Those who currently leverage this technology seem ready for more—nearly three-quarters have plans to expand AI/ML usage over the same period.
Process/workflow improvement is the top area for intended AI/ML use, with nearly two-thirds of respondents reporting interest in this area. No surprise there: AI can drastically cut the time necessary to create schedules, assign physicians to appropriate patients, measure staff productivity, and distribute clinical information. This puts more time back in providers’ hands, so they can focus more on patient experiences and outcomes—and avoid being overworked to the point of burnout.
About 45% of survey respondents plan to implement AI/ML to assist with financial or revenue-related performance assistance, and another 43% say they’ll use the tech to improve care guideline consultation/suggestive care options. AI/ML systems can be trained to recognize patterns that human clinicians might miss, supporting the development of more impactful care plans and recommendations with less effort on the provider’s part.
3. Cost is keeping healthcare organizations from adopting AI
AI/ML technology simplifies all kinds of processes, but it’s far from simple to develop or maintain. For this reason, AI/ML can be fairly expensive to implement, especially on the scale of a hospital or a health system (where over a third of our respondents work).
Fittingly, about 45% of respondents said cost was their organization’s biggest hurdle to implementing and using AI. This is down from about 57% in our last survey, which might suggest that this technology is becoming more affordable.
While many AI/ML systems and tools are supported by their developers as part of a service arrangement, the guidance being provided isn’t always enough. Organizations commonly report challenges like lack of strategic direction, necessary IT infrastructure, or technical expertise. This points to a disconnect between the value of AI/ML technology and its understanding among those best suited to benefit from it.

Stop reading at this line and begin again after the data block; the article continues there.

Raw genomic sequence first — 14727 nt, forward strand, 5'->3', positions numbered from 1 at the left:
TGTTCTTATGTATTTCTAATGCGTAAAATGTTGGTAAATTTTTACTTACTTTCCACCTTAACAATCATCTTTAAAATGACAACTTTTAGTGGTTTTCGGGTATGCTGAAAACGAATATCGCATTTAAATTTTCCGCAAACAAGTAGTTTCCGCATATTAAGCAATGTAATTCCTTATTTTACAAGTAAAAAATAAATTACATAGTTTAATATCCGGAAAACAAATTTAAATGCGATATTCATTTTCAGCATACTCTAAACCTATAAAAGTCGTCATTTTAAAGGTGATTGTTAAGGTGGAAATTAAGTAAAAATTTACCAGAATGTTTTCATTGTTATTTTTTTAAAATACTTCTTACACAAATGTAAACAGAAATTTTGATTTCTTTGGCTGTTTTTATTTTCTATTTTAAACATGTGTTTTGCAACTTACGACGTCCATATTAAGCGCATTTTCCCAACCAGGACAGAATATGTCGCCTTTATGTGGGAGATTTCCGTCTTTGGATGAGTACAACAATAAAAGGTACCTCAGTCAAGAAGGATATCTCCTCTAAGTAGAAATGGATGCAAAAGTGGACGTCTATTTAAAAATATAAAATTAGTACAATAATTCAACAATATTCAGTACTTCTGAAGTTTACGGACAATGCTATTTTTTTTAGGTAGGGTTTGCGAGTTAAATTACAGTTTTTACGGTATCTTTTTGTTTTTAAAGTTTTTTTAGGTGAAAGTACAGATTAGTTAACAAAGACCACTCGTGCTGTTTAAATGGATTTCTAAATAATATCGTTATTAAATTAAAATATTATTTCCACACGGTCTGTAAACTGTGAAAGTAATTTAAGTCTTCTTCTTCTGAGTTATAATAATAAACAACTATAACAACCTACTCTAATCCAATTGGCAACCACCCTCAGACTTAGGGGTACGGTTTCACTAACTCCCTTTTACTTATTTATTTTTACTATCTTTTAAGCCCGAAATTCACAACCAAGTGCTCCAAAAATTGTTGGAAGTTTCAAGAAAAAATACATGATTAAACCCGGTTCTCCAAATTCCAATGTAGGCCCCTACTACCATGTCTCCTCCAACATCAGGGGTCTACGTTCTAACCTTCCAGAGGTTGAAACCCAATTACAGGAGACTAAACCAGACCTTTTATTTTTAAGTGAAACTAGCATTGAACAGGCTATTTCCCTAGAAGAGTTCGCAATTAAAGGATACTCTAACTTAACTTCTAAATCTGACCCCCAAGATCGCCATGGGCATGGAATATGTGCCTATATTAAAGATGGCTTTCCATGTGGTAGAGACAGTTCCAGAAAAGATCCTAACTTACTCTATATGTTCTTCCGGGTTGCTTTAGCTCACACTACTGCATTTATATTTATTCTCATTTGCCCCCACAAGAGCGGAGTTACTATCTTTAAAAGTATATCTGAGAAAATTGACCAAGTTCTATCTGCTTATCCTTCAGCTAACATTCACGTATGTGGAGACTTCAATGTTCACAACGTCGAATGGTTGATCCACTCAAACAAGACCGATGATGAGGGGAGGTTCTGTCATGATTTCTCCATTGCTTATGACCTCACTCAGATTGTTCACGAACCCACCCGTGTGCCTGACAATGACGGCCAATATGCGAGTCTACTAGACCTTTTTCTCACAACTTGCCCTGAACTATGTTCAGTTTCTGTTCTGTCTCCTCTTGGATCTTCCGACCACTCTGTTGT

These aren’t the only issues, however. Respondents also expressed concerns about cybersecurity and AI, lack of regulatory guidelines from the FDA around AI/ML usage, and biases within AI’s detection ability.
4. AI’s biggest potential for patients is in smarter care processes
When it comes to patient care, nearly half of healthcare professionals say AI-related improvements to workflow and care processes will have the biggest impact on patient outcomes and experiences. A slightly smaller cohort (40%) believe AI’s improvements in diagnosis accuracy will deliver the greatest benefit to patients.
About 38% of respondents think AI-based improvements to business efficiency will make the biggest difference in patient care. But more than 60% say AI will have major implications for business operations in general.
As indicated earlier, providers’ opinions on the impact of AI on patient care seem directly tied to whether they’re currently using AI/ML technology. Among all respondents, the average rating of AI’s value for patient care is 6.99 (out of a 10-point scale, with 10 representing “significant value”). For those actively using AI, the average rating is 7.41.
Don’t just take our word for it—take AI/ML for a test drive
AI hasn’t won the hearts and minds of every provider, but it’s gaining more ground every year. Most of those who currently use it are sold on its value—and they want more. Plus, many providers who haven’t yet taken the plunge are making plans to do so in the next couple of years.
If you want to dig deeper into the trends discussed here, check out the full Definitive Healthcare special report. Or to keep your finger on the pulse of emerging trends, check out predictions on 2024 healthcare trends.